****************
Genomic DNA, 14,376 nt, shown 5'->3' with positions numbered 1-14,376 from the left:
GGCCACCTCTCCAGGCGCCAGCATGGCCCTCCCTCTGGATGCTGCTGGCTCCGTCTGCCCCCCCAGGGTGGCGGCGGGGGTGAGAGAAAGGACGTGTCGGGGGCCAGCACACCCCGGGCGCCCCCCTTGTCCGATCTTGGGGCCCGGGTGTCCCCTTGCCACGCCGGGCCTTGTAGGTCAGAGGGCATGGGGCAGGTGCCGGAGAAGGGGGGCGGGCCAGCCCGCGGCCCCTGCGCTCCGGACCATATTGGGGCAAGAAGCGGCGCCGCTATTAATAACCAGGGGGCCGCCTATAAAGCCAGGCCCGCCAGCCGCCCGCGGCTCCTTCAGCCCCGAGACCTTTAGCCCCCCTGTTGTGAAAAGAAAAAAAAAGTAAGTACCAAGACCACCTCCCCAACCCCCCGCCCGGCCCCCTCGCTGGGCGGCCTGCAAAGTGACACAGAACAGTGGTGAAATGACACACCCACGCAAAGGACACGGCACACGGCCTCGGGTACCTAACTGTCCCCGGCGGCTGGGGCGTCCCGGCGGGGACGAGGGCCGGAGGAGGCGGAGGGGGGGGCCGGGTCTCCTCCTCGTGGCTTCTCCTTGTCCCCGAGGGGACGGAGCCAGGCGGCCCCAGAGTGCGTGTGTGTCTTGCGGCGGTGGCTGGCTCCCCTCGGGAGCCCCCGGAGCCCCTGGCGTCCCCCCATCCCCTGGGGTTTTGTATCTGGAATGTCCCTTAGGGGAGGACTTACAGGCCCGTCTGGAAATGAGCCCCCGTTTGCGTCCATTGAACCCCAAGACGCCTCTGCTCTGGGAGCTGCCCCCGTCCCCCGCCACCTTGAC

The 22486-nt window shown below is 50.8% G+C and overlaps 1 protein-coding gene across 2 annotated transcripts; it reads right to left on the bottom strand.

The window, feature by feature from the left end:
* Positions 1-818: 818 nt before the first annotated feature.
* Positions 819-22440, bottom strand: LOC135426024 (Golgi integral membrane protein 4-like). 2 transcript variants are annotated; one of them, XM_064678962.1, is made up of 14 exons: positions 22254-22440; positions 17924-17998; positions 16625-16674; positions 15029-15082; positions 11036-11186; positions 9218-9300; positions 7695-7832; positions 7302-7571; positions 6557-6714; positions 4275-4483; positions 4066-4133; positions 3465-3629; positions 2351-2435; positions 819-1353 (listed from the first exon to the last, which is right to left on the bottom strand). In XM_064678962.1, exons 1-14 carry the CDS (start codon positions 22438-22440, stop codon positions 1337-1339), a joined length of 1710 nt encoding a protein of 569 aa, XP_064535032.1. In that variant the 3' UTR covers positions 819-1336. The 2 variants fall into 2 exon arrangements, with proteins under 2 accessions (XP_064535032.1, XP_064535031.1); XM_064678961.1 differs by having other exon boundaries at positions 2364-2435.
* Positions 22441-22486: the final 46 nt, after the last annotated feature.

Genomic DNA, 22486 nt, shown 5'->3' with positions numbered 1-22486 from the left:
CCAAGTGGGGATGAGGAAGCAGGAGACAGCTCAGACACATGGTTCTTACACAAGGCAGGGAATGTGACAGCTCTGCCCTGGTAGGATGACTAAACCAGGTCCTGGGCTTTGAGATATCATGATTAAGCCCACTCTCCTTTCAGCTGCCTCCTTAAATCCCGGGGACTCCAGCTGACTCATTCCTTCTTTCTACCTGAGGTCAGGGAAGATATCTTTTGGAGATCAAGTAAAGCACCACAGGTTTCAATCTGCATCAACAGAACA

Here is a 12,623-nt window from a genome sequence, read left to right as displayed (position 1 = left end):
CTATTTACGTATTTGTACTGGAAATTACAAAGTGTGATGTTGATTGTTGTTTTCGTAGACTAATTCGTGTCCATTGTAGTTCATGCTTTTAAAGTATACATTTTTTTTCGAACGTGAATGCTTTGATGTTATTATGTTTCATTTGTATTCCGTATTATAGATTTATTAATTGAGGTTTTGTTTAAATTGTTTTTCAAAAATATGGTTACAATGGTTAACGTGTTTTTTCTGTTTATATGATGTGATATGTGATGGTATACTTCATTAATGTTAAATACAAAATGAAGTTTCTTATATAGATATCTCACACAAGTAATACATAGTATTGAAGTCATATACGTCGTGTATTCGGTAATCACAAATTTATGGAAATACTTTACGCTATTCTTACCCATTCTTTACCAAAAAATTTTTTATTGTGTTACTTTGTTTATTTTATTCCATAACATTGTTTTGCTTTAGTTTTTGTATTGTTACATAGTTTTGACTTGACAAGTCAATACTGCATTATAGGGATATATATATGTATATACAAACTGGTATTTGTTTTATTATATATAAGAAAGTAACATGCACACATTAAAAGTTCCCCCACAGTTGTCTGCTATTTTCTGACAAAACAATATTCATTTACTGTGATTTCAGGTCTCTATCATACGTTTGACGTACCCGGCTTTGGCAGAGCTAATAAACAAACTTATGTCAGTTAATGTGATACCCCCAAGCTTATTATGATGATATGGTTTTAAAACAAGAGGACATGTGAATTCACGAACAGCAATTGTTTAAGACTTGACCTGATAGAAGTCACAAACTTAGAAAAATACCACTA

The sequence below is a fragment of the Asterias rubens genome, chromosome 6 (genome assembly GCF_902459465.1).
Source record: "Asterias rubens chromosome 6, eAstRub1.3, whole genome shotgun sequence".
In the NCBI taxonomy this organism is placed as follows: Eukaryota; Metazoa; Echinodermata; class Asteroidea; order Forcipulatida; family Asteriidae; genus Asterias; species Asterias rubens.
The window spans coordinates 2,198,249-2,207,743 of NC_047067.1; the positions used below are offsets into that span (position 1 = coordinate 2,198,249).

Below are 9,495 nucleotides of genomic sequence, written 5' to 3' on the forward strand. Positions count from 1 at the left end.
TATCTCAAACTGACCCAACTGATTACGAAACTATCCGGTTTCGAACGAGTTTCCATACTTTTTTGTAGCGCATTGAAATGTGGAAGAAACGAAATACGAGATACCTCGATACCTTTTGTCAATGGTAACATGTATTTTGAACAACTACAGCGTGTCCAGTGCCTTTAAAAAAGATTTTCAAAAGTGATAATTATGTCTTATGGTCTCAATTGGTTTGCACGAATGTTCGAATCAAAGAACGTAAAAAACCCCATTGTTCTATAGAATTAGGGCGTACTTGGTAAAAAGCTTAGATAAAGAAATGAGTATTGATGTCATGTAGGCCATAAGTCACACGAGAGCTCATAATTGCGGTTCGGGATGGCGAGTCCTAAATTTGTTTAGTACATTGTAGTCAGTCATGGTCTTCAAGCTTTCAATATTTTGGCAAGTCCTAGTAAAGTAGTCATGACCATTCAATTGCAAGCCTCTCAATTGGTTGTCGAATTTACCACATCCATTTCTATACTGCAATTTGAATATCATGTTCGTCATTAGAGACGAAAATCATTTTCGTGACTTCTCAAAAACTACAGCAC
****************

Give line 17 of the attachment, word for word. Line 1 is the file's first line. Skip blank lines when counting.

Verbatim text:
TATCTCAAACTGACCCAACTGATTACGAAACTATCCGGTTTCGAACGAGTTTCCATACTTTTTTGTAGCGCATTGAAATGTGGAAGAAACGAAATACGAGATACCTCGATACCTTTTGTCAATGGTAACATGTATTTTGAACAACTACAGCGTGTCCAGTGCCTTTAAAAAAGATTTTCAAAAGTGATAATTATGTCTTATGGTCTCAATTGGTTTGCACGAATGTTCGAATCAAAGAACGTAAAAAACCCCATTGTTCTATAGAATTAGGGCGTACTTGGTAAAAAGCTTAGATAAAGAAATGAGTATTGATGTCATGTAGGCCATAAGTCACACGAGAGCTCATAATTGCGGTTCGGGATGGCGAGTCCTAAATTTGTTTAGTACATTGTAGTCAGTCATGGTCTTCAAGCTTTCAATATTTTGGCAAGTCCTAGTAAAGTAGTCATGACCATTCAATTGCAAGCCTCTCAATTGGTTGTCGAATTTACCACATCCATTTCTATACTGCAATTTGAATATCATGTTCGTCATTAGAGACGAAAATCATTTTCGTGACTTCTCAAAAACTACAGCAC